Bryan Caplan  

The Costs of Diversity: What Will I Learn?

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As you may have heard, I'm collaborating with SMBC's Zach Weinersmith on a non-fiction graphic novel on the philosophy and social science of immigration.  Working title: All Roads Lead to Open Borders.  I'm now writing chapter 4, "Crimes Against Culture," examining the main cultural arguments against immigration. 

Since I take graphic novels very seriously, I'm sticking to my standard methods of quality control.  First and foremost: Read very widely and deeply on each topic immediately before writing.  Sometimes that means a lot of review; other times, I get lost in a completely new literature.  In coming weeks, I'll be carefully exploring a literature I mostly know second-hand: social science on the costs of diversity, especially ethno-linguistic fractionalization.

Since making clear predictions is a good way to mitigate hindsight bias, I want to publicly make a conjecture about what I'll learn.  And here it is: Almost all of the alleged "costs of diversity" can just as easily be interpreted as "costs of intolerance" or "costs of identity politics."

You'll know more when I know more.

COMMENTS (17 to date)
Devin writes:
And here it is: Almost all of the alleged "costs of diversity" can just as easily be interpreted as "costs of intolerance" or "costs of identity politics."

What if this is true, but it is the incoming immigrant group that is "intolerant" and practices identity politics? If you have "open borders", how do you screen immigrants to prevent intolerant immigrant? What screen should be used? How do you keep the numbers low enough so that the immigrants can assimilate, rather than identifying first with their co-ethnics?

And its especially difficult because intolerance often doesn't show up until the second generation. The first generation might feel happy just to have the opportunity of living in America. The second generation takes that for granted and might feel bitter because they have not advanced as far as they expected. (And this is not just theoretical, I believe I have seen statistics showing that problems of crime are more prevalent among the second generation of hispanic immigrants.)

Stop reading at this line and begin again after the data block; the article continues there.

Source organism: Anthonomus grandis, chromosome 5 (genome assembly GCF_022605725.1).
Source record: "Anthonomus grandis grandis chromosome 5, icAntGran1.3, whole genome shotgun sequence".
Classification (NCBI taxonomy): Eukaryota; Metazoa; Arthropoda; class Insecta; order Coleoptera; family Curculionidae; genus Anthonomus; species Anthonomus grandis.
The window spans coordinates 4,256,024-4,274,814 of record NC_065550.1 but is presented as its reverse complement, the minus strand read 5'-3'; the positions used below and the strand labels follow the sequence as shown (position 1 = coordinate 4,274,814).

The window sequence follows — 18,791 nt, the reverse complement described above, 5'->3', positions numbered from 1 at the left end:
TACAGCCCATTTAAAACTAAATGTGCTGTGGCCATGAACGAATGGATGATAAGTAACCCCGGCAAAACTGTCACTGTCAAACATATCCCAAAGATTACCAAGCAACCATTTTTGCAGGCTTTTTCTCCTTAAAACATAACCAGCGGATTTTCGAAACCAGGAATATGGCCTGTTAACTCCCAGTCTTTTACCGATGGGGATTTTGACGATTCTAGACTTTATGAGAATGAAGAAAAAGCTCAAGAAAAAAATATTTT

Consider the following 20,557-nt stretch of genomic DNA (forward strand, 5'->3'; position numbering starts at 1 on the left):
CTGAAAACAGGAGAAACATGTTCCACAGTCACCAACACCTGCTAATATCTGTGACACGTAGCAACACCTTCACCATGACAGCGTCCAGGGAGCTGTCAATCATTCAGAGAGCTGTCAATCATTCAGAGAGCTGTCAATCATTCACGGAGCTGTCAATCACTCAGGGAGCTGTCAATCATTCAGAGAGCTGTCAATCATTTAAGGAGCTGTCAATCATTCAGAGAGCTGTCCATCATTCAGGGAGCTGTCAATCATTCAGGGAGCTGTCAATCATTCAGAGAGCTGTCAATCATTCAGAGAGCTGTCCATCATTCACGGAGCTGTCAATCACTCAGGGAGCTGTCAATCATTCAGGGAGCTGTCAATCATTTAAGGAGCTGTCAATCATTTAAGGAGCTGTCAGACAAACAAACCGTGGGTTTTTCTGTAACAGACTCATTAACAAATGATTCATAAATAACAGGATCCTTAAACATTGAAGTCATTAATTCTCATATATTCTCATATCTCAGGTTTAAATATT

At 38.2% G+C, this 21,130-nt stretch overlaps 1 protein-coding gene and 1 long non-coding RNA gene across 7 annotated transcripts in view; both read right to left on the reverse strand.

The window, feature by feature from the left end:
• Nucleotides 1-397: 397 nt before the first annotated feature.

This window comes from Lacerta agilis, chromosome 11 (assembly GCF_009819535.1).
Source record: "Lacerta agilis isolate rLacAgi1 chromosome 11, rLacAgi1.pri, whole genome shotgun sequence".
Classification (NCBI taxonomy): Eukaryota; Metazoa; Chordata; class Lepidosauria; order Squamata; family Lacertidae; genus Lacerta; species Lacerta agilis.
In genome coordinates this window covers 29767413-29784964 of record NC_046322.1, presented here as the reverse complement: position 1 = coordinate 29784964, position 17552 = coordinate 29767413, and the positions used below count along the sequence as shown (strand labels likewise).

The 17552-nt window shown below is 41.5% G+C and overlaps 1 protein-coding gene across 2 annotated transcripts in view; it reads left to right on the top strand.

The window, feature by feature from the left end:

Phil writes:

"Almost all of the alleged "costs of diversity" can just as easily be interpreted as "costs of intolerance" or "costs of identity politics.""

who cares how you want to interpret them, the better question is why do you want to pay thos costs?

Bill Friedman writes:

Although you may well have seen it, Scott Alexander linked an interesting article about Muslim immigration to Europe in a recent links post, which provides some of the strongest evidence I've seen against total open borders and hence might be worth considering as part of your research.


BH writes:

Diversity is identity politics.

phil writes:

fwiw, if you want to make your graphic novel persuasive to people who aren't already true believers, you should engage with the arguments here in a meaningful way:

I'll c+p Scott Alexander's introduction from his blog:

"M.G. Miles makes the case for banning Muslim immigration. Maybe the first person I have seen make this case in a principled way; everyone else just seems to be screaming about stuff and demanding their readers reinterpret it into argument form. Also, he uses the word “terrorism” zero times, which seems like the correct number of times for a case of this sort. This is what people should be debating and responding to. Rebuttals by Americans would probably want to start with the differences between Muslim immigrants to Europe and Muslim immigrants to the US – Miles discusses the European case, but by my understanding these are very different populations with very different outcomes)."

Colin French writes:

Having worked in a multicultural boarding school for a few years, one of the things worth considering is that the cost of education often rises when you have to

A) Support massive ESL departments
B) Often teach regular classes in alternative languages which in many cases
C) Leads to the increased ethnic segregation that already exists.

I'm an open borders guy too, but it does have some additional educational costs.

KevinDC writes:

Phil asks why would Caplan (or anyone else, I gather) want to pay the costs. Not wanting to seem cheeky, but I suppose the obvious answer is that Caplan believes the benefits outweigh the costs.

The reframing of costs also bring focus on where we ought to ameliorate the costs of immigration. If the "costs of diversity" can be equally considered as "costs of identity politics" then we have two ways to try to minimize those costs. We can either crack down on immigration or otherwise take steps to make society more homogeneous and less diverse - or we can do away with identity politics. The second option seems more sensible and more humane, given that it doesn't mean trapping lots of desperately poor people to perpetual poverty.

honeyoak writes:

Sammy Smooha (see here has written a lot about this from a sociological perspective. Below is a lecture that he had at LSE that was very informative:

Steve Z writes:

Prof. Caplan -

It seems rather cheeky to 'predict' that, after much research, you will reach a predetermined conclusion that is consistent with your stated beliefs, and then announce that this is a way of mitigating "hindsight bias." You might as well be a bishop confidently 'predicting' that a study of the new atheists will only confirm his view that God is great. Stating the conclusion you think you'll reach from research is a way of fixing your biases, not dispelling them.

Wouldn't it be better to specify your prior beliefs, and their constituents, with a degree of certainty, at the beginning of your search, and also specify the type or kinds of evidence that would shift your priors?